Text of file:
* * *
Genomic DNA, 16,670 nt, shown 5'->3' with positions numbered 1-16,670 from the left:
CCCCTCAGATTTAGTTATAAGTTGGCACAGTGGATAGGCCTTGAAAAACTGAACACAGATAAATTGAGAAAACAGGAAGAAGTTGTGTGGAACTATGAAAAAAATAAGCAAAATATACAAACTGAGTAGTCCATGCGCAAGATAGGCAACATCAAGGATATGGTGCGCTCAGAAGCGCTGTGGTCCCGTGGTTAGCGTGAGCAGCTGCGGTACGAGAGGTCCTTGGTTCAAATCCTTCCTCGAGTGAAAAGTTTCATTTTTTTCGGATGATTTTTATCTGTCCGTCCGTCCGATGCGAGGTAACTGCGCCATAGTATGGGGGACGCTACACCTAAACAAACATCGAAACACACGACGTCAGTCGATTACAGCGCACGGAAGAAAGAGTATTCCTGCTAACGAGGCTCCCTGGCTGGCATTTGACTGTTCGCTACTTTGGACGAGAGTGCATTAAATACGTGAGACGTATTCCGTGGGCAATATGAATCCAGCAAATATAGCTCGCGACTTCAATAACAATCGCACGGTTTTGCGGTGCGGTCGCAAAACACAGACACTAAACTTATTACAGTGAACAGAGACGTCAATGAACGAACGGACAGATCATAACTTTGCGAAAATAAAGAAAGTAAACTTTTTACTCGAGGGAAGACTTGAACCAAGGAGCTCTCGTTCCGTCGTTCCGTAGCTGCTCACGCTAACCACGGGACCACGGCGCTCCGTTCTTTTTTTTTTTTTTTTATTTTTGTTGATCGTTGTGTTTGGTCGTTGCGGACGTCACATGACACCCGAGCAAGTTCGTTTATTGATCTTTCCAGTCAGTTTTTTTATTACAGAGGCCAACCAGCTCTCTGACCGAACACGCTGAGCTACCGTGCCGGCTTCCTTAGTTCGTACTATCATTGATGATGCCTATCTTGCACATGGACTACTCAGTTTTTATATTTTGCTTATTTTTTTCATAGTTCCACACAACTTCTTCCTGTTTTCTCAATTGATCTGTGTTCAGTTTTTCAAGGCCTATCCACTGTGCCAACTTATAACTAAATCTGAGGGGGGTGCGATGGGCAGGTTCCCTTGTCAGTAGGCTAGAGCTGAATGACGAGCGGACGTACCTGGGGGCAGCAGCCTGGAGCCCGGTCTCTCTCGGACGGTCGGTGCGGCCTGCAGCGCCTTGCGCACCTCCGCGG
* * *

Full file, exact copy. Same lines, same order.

Genomic DNA, 16,670 nt, shown 5'->3' with positions numbered 1-16,670 from the left:
CCCCTCAGATTTAGTTATAAGTTGGCACAGTGGATAGGCCTTGAAAAACTGAACACAGATAAATTGAGAAAACAGGAAGAAGTTGTGTGGAACTATGAAAAAAATAAGCAAAATATACAAACTGAGTAGTCCATGCGCAAGATAGGCAACATCAAGGATATGGTGCGCTCAGAAGCGCTGTGGTCCCGTGGTTAGCGTGAGCAGCTGCGGTACGAGAGGTCCTTGGTTCAAATCCTTCCTCGAGTGAAAAGTTTCATTTTTTTCGGATGATTTTTATCTGTCCGTCCGTCCGATGCGAGGTAACTGCGCCATAGTATGGGGGACGCTACACCTAAACAAACATCGAAACACACGACGTCAGTCGATTACAGCGCACGGAAGAAAGAGTATTCCTGCTAACGAGGCTCCCTGGCTGGCATTTGACTGTTCGCTACTTTGGACGAGAGTGCATTAAATACGTGAGACGTATTCCGTGGGCAATATGAATCCAGCAAATATAGCTCGCGACTTCAATAACAATCGCACGGTTTTGCGGTGCGGTCGCAAAACACAGACACTAAACTTATTACAGTGAACAGAGACGTCAATGAACGAACGGACAGATCATAACTTTGCGAAAATAAAGAAAGTAAACTTTTTACTCGAGGGAAGACTTGAACCAAGGAGCTCTCGTTCCGTCGTTCCGTAGCTGCTCACGCTAACCACGGGACCACGGCGCTCCGTTCTTTTTTTTTTTTTTTTATTTTTGTTGATCGTTGTGTTTGGTCGTTGCGGACGTCACATGACACCCGAGCAAGTTCGTTTATTGATCTTTCCAGTCAGTTTTTTTATTACAGAGGCCAACCAGCTCTCTGACCGAACACGCTGAGCTACCGTGCCGGCTTCCTTAGTTCGTACTATCATTGATGATGCCTATCTTGCACATGGACTACTCAGTTTTTATATTTTGCTTATTTTTTTCATAGTTCCACACAACTTCTTCCTGTTTTCTCAATTGATCTGTGTTCAGTTTTTCAAGGCCTATCCACTGTGCCAACTTATAACTAAATCTGAGGGGGGTGCGATGGGCAGGTTCCCTTGTCAGTAGGCTAGAGCTGAATGACGAGCGGACGTACCTGGGGGCAGCAGCCTGGAGCCCGGTCTCTCTCGGACGGTCGGTGCGGCCTGCAGCGCCTTGCGCACCTCCGCGG